The bill (A-3690) would expand state law to allow students with disabilities to board a school bus with a service animal. Current law only permits students with disabilities to enter classrooms and school grounds with service animals. Title II of the Americans with Disabilities Act protects individuals with disabilities from discrimination in services provided by state and local government entities.

"For certain students with disabilities, service animals are required for optimal learning and development," said Vainieri Huttle (D-Bergen). "If a student needs a service animal in school and is allowed to have that, it is common sense to allow the student to bring the service animal onto the school bus as well."

Teachers would get more training on suicide under bill

Asbury Park Press
January 25, 2015
Link to original

Public school teachers would undergo more suicide prevention education under a proposal from a bipartisan group of New Jersey lawmakers.

An Assembly committee approved the measure late last year while Republican state Sen. Diane Allen introduced a similar bill in the Senate this month.

The bill requires public school teachers and staff to receive two hours of suicide prevention training from a licensed health care professional every year, up from the current requirement of two hours over five years.

Democratic Assemblywoman Pamela Lampitt said she and her colleagues are pursuing the change now because of the increased use of technology by students and the rise of bullying over text messages that could contribute to suicides.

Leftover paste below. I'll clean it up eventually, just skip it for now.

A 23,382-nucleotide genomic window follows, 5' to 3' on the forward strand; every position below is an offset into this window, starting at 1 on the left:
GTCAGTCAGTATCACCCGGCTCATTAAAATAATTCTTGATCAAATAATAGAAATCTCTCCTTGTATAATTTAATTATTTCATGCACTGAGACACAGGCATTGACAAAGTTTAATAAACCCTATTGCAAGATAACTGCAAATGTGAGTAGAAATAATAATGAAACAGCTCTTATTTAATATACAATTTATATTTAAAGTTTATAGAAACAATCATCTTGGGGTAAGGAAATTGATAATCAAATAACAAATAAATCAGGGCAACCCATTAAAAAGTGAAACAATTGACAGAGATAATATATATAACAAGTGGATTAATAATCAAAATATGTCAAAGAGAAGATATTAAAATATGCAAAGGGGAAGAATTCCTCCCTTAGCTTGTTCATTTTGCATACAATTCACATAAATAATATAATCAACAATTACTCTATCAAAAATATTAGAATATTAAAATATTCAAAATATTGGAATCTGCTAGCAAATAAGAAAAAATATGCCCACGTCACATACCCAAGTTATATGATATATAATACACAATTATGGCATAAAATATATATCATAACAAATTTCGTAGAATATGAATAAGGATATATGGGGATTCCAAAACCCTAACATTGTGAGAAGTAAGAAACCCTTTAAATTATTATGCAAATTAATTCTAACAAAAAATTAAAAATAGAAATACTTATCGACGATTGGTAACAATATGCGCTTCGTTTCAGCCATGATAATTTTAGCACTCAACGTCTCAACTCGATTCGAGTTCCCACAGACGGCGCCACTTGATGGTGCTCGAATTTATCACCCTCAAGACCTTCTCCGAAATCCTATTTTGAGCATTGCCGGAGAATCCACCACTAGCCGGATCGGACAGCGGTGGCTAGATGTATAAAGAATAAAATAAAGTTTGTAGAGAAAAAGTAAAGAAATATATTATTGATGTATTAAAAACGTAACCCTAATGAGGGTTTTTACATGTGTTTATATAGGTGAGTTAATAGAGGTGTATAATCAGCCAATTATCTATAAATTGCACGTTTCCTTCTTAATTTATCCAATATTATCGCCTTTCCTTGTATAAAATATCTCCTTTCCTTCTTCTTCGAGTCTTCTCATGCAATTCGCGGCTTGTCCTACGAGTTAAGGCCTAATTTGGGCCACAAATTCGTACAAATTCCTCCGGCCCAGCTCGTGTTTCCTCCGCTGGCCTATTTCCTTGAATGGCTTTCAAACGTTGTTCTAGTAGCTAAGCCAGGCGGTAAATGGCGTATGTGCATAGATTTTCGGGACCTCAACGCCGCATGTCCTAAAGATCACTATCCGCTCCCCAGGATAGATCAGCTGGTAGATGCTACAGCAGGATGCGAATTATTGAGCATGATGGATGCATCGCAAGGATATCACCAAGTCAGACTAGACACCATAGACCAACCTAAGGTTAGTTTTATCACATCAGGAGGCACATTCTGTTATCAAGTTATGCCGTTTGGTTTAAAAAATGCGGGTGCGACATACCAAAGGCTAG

The requirement that teachers undergo suicide prevention education reaches back to 2005 legislation that established the current requirement. Gov. Richard Codey signed the bill into law in 2006, making New Jersey the first state in the country to enact such a requirement.

New Jersey has a youth suicide rate of about 5 per 100,000 people, compared with nearly 8 per 100,000 nationally in 2012, the most recently available statistics from the New Jersey Department of Children and Families. The report defines youth as people from ages 10 to 24.

Bipartisan Bill to Make Sure “Return Home NJ” Program is Compassionate and Pragmatic Gets Assembly Panel OK

January 15, 2015

Vainieri Huttle, Lampitt, Garcia, Eustace & Mosquera Bill Will Ensure Individuals with Disabilities Aren't Transferred Home Against their Will

An Assembly panel on Thursday approved legislation sponsored by Assembly Democrats Valerie Vainieri Huttle, Pamela Lampitt, Carmelo G. Garcia, Tim Eustace and Gabriela Mosquera to ensure that individuals with disabilities living in out-of-state facilities are not transferred home under the "Return Home New Jersey" program to the detriment of their well-being.

"We need to make sure our most vulnerable are not sacrificed for savings, especially when it's minor savings that carry major consequences," said Vainieri Huttle (D-Bergen). "There may be some situations where returning an individual home is in their best interest, but there are also many circumstances where a transfer will cause a wholesale disruption to an individual's life. These outstanding factors, as well as a family's wishes, must all be weighed before the fate of each individual is determined."

The legislation was proposed after Governor Christie conditionally vetoed an earlier measure (S-2249) sponsored by Vainieri Huttle. That bill would have imposed a moratorium on the "Return Home New Jersey" initiative until a plan was drafted to ensure comparable services would be offered to individuals in state and would have allowed anyone placed out of state 10 years ago or more to remain in their homes.